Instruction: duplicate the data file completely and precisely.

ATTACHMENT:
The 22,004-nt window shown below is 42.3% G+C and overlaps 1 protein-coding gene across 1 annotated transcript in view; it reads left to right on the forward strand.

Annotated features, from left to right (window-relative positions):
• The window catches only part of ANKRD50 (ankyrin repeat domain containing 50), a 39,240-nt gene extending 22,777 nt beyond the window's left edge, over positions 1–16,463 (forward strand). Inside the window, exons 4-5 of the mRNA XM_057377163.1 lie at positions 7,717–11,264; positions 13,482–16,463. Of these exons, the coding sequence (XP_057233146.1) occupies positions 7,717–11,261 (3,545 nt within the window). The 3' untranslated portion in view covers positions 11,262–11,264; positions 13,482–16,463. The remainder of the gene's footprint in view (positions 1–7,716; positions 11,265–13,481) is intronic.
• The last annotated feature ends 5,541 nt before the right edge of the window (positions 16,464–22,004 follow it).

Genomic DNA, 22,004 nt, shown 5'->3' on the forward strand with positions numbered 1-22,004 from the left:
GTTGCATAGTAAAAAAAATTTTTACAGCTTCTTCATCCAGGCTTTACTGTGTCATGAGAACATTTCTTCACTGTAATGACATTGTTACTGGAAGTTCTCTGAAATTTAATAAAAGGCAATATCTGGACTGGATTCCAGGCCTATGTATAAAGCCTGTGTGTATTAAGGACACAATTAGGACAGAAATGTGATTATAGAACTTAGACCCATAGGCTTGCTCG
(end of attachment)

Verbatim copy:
The 22,004-nt window shown below is 42.3% G+C and overlaps 1 protein-coding gene across 1 annotated transcript in view; it reads left to right on the forward strand.

Annotated features, from left to right (window-relative positions):
• The window catches only part of ANKRD50 (ankyrin repeat domain containing 50), a 39,240-nt gene extending 22,777 nt beyond the window's left edge, over positions 1–16,463 (forward strand). Inside the window, exons 4-5 of the mRNA XM_057377163.1 lie at positions 7,717–11,264; positions 13,482–16,463. Of these exons, the coding sequence (XP_057233146.1) occupies positions 7,717–11,261 (3,545 nt within the window). The 3' untranslated portion in view covers positions 11,262–11,264; positions 13,482–16,463. The remainder of the gene's footprint in view (positions 1–7,716; positions 11,265–13,481) is intronic.
• The last annotated feature ends 5,541 nt before the right edge of the window (positions 16,464–22,004 follow it).

Genomic DNA, 22,004 nt, shown 5'->3' on the forward strand with positions numbered 1-22,004 from the left:
GTTGCATAGTAAAAAAAATTTTTACAGCTTCTTCATCCAGGCTTTACTGTGTCATGAGAACATTTCTTCACTGTAATGACATTGTTACTGGAAGTTCTCTGAAATTTAATAAAAGGCAATATCTGGACTGGATTCCAGGCCTATGTATAAAGCCTGTGTGTATTAAGGACACAATTAGGACAGAAATGTGATTATAGAACTTAGACCCATAGGCTTGCTCG